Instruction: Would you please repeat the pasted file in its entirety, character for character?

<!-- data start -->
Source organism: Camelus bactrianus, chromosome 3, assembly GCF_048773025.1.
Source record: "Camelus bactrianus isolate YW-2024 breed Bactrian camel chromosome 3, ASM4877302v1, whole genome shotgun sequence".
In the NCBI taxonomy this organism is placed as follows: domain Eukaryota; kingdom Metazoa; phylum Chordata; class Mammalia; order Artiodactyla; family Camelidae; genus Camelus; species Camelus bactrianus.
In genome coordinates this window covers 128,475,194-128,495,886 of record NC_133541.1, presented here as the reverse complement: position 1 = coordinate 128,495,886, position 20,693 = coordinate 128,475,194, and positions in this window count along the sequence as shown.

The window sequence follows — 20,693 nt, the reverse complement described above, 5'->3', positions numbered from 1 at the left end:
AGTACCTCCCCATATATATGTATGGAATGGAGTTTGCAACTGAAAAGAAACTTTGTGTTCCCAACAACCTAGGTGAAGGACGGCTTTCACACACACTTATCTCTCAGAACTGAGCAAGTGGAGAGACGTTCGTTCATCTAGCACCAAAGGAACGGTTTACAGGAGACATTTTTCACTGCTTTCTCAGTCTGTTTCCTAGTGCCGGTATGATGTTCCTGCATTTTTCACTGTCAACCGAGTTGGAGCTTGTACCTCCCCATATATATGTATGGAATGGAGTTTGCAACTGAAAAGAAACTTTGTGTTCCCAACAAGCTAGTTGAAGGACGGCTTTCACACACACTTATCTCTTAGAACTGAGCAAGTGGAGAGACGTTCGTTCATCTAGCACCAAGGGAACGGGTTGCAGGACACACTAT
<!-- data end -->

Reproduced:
Source organism: Camelus bactrianus, chromosome 3, assembly GCF_048773025.1.
Source record: "Camelus bactrianus isolate YW-2024 breed Bactrian camel chromosome 3, ASM4877302v1, whole genome shotgun sequence".
In the NCBI taxonomy this organism is placed as follows: domain Eukaryota; kingdom Metazoa; phylum Chordata; class Mammalia; order Artiodactyla; family Camelidae; genus Camelus; species Camelus bactrianus.
In genome coordinates this window covers 128,475,194-128,495,886 of record NC_133541.1, presented here as the reverse complement: position 1 = coordinate 128,495,886, position 20,693 = coordinate 128,475,194, and positions in this window count along the sequence as shown.

The window sequence follows — 20,693 nt, the reverse complement described above, 5'->3', positions numbered from 1 at the left end:
AGTACCTCCCCATATATATGTATGGAATGGAGTTTGCAACTGAAAAGAAACTTTGTGTTCCCAACAACCTAGGTGAAGGACGGCTTTCACACACACTTATCTCTCAGAACTGAGCAAGTGGAGAGACGTTCGTTCATCTAGCACCAAAGGAACGGTTTACAGGAGACATTTTTCACTGCTTTCTCAGTCTGTTTCCTAGTGCCGGTATGATGTTCCTGCATTTTTCACTGTCAACCGAGTTGGAGCTTGTACCTCCCCATATATATGTATGGAATGGAGTTTGCAACTGAAAAGAAACTTTGTGTTCCCAACAAGCTAGTTGAAGGACGGCTTTCACACACACTTATCTCTTAGAACTGAGCAAGTGGAGAGACGTTCGTTCATCTAGCACCAAGGGAACGGGTTGCAGGACACACTAT